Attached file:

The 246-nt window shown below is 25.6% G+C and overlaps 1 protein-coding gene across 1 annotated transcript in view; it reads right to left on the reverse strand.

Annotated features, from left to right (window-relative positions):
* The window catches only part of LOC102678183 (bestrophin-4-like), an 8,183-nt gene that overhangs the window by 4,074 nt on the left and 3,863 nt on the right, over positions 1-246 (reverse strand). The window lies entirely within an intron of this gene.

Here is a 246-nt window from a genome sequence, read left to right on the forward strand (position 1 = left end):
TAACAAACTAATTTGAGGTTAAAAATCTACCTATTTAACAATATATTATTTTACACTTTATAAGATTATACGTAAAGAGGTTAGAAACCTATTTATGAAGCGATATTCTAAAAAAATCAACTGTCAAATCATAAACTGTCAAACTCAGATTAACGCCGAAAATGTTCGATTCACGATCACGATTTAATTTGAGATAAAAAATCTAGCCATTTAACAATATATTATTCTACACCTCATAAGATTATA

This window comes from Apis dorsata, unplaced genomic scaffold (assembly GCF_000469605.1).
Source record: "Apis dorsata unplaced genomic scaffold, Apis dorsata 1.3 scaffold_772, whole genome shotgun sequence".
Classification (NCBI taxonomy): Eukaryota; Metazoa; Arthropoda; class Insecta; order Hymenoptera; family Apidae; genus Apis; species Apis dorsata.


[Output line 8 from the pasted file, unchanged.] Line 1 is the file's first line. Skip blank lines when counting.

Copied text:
Classification (NCBI taxonomy): Eukaryota; Metazoa; Arthropoda; class Insecta; order Hymenoptera; family Apidae; genus Apis; species Apis dorsata.